Langland and Emmitt were the sons of their fathers and worked as rangers for the “uncivilized” third world that had yet to enter the minority of countries that had downloaded into the 21st century. They were guides into the dying, romanticized world of the wild. Although Emmitt was ten years his minor, Langland had taken a liking to him the past three years once Emmitt had gotten all that proud youth out of him at twenty seven and reigned in his pride.

“They took a boat up the river and got off around here, in these foothills. They hiked through this valley, and the beacon’s last transmission was around here.” Langland pointed to the map from memory. He pulled a GPS device from his pack and showed Emmitt a time lapse of the signals. Emmitt scribbled some more.

“You’re killing the rain forest with all your maps,” Ian Pierson put in from the back seat. The four of them had become quite comfortable together after drinks the night before. Ian had a Masters in Entomology and Mycology, with a Ph.D. in Bioengineering from the University of Washington. He was two years deep at BIOME and working as Harden’s understudy. The president loved the kid.

“I like things I can put my hands on,” Emmitt responded, still focused on the map.

“Like that girl from Rio last night?” Ian grinned. Emmitt didn’t respond, but let his famous smirk show. Some attributes were still left over from his untamed youth. Langland smiled.

“I agree with Pierson, it’s time to embrace the twenty first century, Emmitt,”
he said. Emmitt laughed and looked back at him.

“I’m going to tell you what my father always used to tell me. He would say, I didn’t need that when I climbed to the summit of Everest. Or, I didn’t need that when I harpooned a sword fish. Or, my personal favorite, I didn’t need texting or a dating website when I met your mother, you’re proof enough for that.” He laughed.

“So I say to you, I don’t need your fancy equipment, the world has used maps since time began and I am quite content.”

“—But, a GPS is a map,” Ian replied.

“That’s subjective,” Emmitt responded. Langland laughed, Emmitt’s famous comeback, he thought, and peered out to the tree tops once again.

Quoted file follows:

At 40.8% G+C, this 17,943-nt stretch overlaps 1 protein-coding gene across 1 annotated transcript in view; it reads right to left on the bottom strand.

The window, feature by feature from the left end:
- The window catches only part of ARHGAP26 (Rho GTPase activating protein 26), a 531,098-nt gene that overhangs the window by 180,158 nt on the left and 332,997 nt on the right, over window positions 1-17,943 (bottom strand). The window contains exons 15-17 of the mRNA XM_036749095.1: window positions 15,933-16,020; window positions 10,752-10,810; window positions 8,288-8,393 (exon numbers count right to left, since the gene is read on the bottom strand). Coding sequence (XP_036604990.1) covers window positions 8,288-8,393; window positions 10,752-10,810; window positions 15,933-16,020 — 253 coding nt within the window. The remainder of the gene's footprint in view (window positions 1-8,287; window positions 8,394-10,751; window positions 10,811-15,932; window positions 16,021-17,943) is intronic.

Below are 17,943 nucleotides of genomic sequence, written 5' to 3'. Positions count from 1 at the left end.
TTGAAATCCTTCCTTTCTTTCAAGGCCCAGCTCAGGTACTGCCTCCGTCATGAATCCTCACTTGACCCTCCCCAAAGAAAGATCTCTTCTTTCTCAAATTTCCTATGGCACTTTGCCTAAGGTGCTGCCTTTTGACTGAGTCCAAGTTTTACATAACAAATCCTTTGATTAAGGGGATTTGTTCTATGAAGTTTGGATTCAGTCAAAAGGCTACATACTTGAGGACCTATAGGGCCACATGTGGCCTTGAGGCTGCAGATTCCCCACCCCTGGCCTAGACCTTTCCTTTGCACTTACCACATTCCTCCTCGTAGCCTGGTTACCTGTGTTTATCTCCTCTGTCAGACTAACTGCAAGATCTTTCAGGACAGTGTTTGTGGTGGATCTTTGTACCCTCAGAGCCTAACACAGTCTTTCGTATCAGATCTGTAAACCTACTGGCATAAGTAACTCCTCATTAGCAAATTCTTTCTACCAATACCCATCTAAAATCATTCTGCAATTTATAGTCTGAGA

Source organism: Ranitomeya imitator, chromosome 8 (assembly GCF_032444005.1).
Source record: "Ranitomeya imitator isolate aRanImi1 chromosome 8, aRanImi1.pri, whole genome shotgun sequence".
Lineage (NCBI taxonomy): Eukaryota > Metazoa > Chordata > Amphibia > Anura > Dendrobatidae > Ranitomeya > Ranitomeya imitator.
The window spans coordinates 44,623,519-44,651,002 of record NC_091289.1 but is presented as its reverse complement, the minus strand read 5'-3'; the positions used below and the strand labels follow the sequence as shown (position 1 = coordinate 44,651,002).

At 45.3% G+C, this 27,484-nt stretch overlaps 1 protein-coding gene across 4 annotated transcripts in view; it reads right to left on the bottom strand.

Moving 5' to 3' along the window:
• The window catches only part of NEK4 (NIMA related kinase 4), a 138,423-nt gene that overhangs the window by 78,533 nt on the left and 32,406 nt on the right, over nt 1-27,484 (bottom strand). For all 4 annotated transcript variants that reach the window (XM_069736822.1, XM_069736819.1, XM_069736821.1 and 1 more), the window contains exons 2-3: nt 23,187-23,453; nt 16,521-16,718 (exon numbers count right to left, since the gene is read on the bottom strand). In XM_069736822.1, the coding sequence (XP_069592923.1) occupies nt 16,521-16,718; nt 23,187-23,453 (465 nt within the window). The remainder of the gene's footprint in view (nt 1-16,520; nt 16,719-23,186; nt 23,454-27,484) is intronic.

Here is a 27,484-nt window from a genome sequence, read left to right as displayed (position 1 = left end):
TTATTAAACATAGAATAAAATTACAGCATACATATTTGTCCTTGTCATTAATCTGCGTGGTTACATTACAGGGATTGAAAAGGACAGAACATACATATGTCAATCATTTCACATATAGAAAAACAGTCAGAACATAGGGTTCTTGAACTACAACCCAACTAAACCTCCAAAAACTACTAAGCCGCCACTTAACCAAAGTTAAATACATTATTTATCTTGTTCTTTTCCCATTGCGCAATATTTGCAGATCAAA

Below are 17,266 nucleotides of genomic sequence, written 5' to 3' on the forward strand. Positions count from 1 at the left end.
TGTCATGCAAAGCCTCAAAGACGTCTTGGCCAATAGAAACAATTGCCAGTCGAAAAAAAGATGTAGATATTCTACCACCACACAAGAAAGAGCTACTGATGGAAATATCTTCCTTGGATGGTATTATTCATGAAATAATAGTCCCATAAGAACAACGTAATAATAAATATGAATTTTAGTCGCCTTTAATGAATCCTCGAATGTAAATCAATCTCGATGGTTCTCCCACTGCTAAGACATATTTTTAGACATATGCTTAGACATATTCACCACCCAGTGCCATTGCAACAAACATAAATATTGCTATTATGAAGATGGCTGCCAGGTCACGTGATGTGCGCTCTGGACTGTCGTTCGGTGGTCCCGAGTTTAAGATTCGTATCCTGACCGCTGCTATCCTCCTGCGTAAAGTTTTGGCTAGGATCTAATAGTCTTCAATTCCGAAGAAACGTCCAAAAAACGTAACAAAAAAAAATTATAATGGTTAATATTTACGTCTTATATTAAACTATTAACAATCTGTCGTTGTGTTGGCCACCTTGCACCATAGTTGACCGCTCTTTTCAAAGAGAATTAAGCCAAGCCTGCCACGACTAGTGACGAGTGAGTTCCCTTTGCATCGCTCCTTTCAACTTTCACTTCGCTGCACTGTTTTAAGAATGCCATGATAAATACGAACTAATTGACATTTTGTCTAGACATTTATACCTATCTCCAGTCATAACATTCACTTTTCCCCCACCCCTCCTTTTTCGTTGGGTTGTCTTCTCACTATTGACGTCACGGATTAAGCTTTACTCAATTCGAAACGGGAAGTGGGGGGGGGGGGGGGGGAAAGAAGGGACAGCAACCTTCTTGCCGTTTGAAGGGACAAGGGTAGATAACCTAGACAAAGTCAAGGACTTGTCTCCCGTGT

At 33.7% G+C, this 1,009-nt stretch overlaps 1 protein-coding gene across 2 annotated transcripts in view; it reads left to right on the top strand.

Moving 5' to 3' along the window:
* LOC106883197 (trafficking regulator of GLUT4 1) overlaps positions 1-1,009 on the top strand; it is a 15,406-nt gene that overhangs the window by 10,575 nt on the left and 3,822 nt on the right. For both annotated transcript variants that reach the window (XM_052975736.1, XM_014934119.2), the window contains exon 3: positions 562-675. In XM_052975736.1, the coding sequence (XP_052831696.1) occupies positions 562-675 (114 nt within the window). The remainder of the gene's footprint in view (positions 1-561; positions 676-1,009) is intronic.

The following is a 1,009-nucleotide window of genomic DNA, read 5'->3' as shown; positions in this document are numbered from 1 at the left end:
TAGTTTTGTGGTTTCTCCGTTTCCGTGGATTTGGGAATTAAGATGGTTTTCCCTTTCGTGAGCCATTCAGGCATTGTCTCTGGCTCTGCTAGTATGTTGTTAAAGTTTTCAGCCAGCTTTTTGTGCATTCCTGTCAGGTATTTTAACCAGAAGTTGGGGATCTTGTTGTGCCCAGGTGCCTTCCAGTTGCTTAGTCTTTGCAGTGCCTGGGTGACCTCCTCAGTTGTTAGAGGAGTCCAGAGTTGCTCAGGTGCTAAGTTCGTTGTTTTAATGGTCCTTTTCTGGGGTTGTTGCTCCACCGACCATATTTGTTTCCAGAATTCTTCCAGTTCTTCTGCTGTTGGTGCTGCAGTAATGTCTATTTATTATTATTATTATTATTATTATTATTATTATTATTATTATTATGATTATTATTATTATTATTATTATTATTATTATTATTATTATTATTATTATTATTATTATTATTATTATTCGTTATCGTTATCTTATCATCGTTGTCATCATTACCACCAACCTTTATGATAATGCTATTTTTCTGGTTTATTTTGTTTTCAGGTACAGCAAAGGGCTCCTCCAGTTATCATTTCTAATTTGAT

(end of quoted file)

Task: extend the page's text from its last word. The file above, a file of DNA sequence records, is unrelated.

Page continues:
They were on the ground. Soil suctioned off the soles of Langland’s boots as he watched the helicopter rise from their landing zone. Within a minute, it was gone, and with it, the constant hum of technology one grew accustomed to living in “civilized” civilization disappeared. Langland loved that. True silence.

“All right, follow me, we don’t stop until sundown,” Langland announced, he tightened the strap to his backpack and set off, from the clearing at the top of the hill, and down the slope into the valley below. Ian watched the helicopter until it disappeared as Emmitt strapped on his packs, fitted his baseball cap, and put on his aviators.

Some hours later they came to a small creek and called a halt to rest in the claustrophobic humidity. Langland downed half his filtered water bottle and rested on a boulder. Broad leaves, ferns, and foliage enveloped the creek and hung over the small river beds. The clear water revealed tadpoles darting through the current.

“How close are we to the last signal?” Langland said after a moment of listening to the birds high in the trees. Emmitt opened his map and looked around.

“We are…” Emmitt trailed off and started to walk through the creek upstream. Langland rolled his eyes and reached for the GPS device fastened to his shoulder strap.

“Ah, ah,” Emmitt said as Langland’s fingers touched the strap, “it’s right up here.” Emmitt began to move up the stream and walked around the foliage, out of view.